It's best to take sleeping tablets at night, before you go to bed. Sometimes, particularly in older people, the hangover effects may last into the next day, so be cautious if it's likely that you'll be driving the next day (see below for more advice about driving).

It's very easy to become dependent on sleeping tablets, even after a short-term course. Therefore, if you're taking sleeping tablets regularly (every night), you should consider reducing them or stopping them altogether. Speak to your GP for advice.

Short-acting benzodiazepines or the newer 'Z medicines' (see below) are the preferred medicines for insomnia and are only available on prescription.

Benzodiazepines

Benzodiazepines are tranquillisers that can reduce anxiety and promote calmness, relaxation and sleep.

These medicines should only be considered if you have severe insomnia or it's causing extreme distress.

Benzodiazepines will make you feel sleepy and can lead to dependency. Therefore, only short-acting benzodiazepines (with short-lasting effects) should be used to treat insomnia. Temazepam is the benzodiazepine that's often prescribed.

Benzodiazepines can have many potential side effects. See the link to temazepam above for a full list of possible side effects.

Z medicines

Z medicines are a newer type of short-acting medicines that work in a similar way to benzodiazepines. They include: 

  • zaleplon
  • zolpidem
  • zopiclone

Zaleplon

Zaleplon is licensed to treat people with insomnia who have difficulty falling asleep.

It should only be used at the lowest possible dose and for a maximum of up to two weeks.

Common side effects of zaleplon (affecting more than one in 100 people) include:

Less common side effects (affecting more than one in 1,000 people) include:

  • apathy (lack of interest)
  • balance and co-ordination problems
  • concentration problems
  • changed sense of smell
  • dizziness
  • hallucinations (seeing things that aren't real)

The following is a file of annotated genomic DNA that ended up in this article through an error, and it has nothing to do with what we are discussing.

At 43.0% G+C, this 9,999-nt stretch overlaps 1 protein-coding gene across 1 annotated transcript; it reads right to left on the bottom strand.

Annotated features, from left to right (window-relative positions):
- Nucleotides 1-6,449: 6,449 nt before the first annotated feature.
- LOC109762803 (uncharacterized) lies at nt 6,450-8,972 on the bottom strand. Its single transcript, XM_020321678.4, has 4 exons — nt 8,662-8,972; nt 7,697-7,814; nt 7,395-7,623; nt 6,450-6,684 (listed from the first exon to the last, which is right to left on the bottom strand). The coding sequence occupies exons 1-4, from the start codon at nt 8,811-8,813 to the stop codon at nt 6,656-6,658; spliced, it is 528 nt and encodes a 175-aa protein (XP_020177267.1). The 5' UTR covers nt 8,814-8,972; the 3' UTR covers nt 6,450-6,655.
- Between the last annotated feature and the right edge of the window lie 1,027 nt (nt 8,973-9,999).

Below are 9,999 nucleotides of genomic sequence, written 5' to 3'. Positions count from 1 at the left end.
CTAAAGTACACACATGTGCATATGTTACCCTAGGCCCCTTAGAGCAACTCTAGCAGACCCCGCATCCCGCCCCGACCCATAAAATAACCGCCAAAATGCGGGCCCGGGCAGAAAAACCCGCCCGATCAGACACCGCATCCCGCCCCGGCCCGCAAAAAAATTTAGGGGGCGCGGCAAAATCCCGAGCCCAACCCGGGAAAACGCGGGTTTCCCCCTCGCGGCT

Read more about zaleplon.

Zolpidem

Zolpidem is licensed for the short-term treatment of debilitating insomnia or where it's causing severe stress.

It should only be used at the lowest possible dose and for a maximum of up to four weeks.

Common side effects of zolpidem include:

Less common side effects include confusion and double vision.

Read more about zolpidem.

Zopiclone

Zopiclone is licensed for the short-term treatment of insomnia including difficulty falling asleep, waking up during the night and long-term insomnia that's debilitating or causing severe distress.

It should only be used at the lowest possible dose and for a maximum of up to four weeks.

Common side effects of zopiclone include:

  • dry mouth 
  • metallic taste in your mouth
  • sleepiness

Less common side effects include:

  • dizziness, nausea and vomiting
  • drowsiness
  • headaches

Read more about zopiclone.

Z medicines can also sometimes cause psychiatric reactions, such as anger, irritability, agitation, aggressiveness, delusion, nightmares and hallucinations.

You should stop taking your medication and see your GP immediately if you experience any of these psychiatric reactions.

There's little difference between Z medicines and benzodiazepines. If one doesn't work, swapping to another is unlikely to have a different effect.

The National Institute for Health and Care Excellence (NICE) guidance contains more about the use of zaleplon, zolpidem and zopiclone for the short-term management of insomnia (PDF, 83.3kb).

Antidepressants

Antidepressants are sometimes prescribed for people with insomnia, and can be particularly useful if a person also has a history of depression.

Melatonin (Circadin)

Medicines that contain melatonin have been shown to be effective in relieving insomnia for up to 26 weeks in elderly people.

Melatonin is a naturally occurring hormone that helps regulate the sleep cycle (known as the circadian rhythm).

Circadin is the only medicine containing melatonin. It's licensed to treat insomnia and is only available on prescription for people who are 55 years of age or over.

Circadin is designed as a short-term treatment for insomnia and shouldn't be taken for more than three weeks. It's not recommended for people with a history of kidney disease or liver disease.

Side effects of Circadin are uncommon but can include:

If you're finding these side effects troublesome, stop taking Circadin and contact your GP.

Driving

If you have insomnia, it may affect your ability to drive. Medical conditions that cause sleepiness should be reported to the Driver & Vehicle Licensing Agency (DVLA).

GOV.UK has more information about telling the DVLA about a medical condition or disability.




Page last reviewed: 09/12/2013

Next review due: 09/12/2015

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Comments